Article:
Photo: AP

Glenn Haab, the father of Marjory Stoneman Douglas High School junior and mass shooting survivor Colton Haab, has admitted that he altered words in an email sent by a CNN producer, ultimately producing the illusion the news network had demanded his son only ask their pre-written questions at a televised forum on guns last week.

The younger Haab, a 17-year-old Army Junior ROTC member, had originally told media that he had desired to ask questions about the possibility of using veterans as armed guards in school—which happens to be one of President Donald Trump’s favored solutions—but that CNN had demanded he ask scripted prompts instead. Yet a later report in Business Insider alleged that Colton Haab had initially agreed to ask only one short question at the forum, but then the family later requested to deliver a “lengthy speech” on firearms. The network said the revised submission was “way too long,” and requested that he ask the original, shorter question.


That request read, “This is what Colton and I discussed on the phone that he submitted. He needs to stick to this.” But the doctored version the Haabs sent last week to outlets including Tucker Carlson’s Fox News show and the Huffington Post read, “This is what Colton and I discussed on the phone. He needs to stick to this.”

Per the AP, Glenn Haab now “acknowledges omitting some words from the email but says he didn’t do it on purpose.”


The exclusion of the words “that he submitted” allowed Carlson to paint the forum in conspiratorial terms, probably because he wanted to provide his credulous viewers a pretext to ignore any event in which gun control might come up. While he may not have bothered to further vet the emails before running with the juicy fakes, it wasn’t until Tuesday night’s show that the host admitted on air that there was “no evidence as of right now” CNN had tried to push scripted questions on a mass shooting survivor.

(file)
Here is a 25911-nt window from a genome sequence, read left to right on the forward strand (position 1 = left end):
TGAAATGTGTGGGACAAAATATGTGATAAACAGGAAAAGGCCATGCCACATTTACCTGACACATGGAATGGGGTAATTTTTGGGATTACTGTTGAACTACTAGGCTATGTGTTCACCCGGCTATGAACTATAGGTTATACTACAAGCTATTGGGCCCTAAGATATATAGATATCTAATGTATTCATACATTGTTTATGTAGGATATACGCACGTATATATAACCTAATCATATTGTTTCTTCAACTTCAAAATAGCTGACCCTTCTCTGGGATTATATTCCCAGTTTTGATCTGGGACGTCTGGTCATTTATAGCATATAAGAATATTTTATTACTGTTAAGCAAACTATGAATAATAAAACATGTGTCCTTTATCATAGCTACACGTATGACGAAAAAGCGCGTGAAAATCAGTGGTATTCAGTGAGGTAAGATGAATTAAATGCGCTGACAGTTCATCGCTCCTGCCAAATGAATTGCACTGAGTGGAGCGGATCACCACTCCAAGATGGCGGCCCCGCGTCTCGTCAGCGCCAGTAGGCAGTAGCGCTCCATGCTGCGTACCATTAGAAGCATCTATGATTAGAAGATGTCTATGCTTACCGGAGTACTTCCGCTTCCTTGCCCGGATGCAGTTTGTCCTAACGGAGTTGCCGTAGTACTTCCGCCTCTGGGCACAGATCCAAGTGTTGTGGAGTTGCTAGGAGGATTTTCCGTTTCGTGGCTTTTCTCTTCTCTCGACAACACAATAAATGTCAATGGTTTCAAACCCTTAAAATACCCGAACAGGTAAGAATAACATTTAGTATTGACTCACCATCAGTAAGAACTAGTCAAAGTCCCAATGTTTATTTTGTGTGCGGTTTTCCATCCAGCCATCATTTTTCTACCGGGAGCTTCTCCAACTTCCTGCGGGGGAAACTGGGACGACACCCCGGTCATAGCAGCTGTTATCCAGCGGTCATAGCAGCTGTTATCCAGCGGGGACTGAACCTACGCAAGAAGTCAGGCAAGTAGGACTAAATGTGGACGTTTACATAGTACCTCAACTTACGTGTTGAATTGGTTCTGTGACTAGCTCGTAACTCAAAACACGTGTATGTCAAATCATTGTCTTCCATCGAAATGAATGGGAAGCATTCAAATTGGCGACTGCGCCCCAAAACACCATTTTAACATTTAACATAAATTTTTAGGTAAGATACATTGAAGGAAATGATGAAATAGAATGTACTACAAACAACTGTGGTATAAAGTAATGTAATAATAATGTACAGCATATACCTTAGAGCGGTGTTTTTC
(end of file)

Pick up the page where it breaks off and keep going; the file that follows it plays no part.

That correction came five days too late for the president—who had already accused CNN of a plot to make the town hall “Fake News,” a convenient if ultimately ineffective distraction from an event that went very badly for gun rights advocates, especially Florida Sen. Marco Rubio.


Regardless of whatever subsequently happened, it looks like the Haabs did initially misinterpret CNN’s request to just ask the original question. In one of Glenn Haab’s emails to the CNN producer, he wrote “We are not actors nor do we read from a script. We are real people and a lot of thoughts went into those questions.”

Seventeen people died and 14 others were wounded during the February 14th massacre. Colton Haab had previously told CNN and Reuters that he and other JROTC members had helped shield other students during the attack with spare kevlar shields used for the organization’s marksmanship program.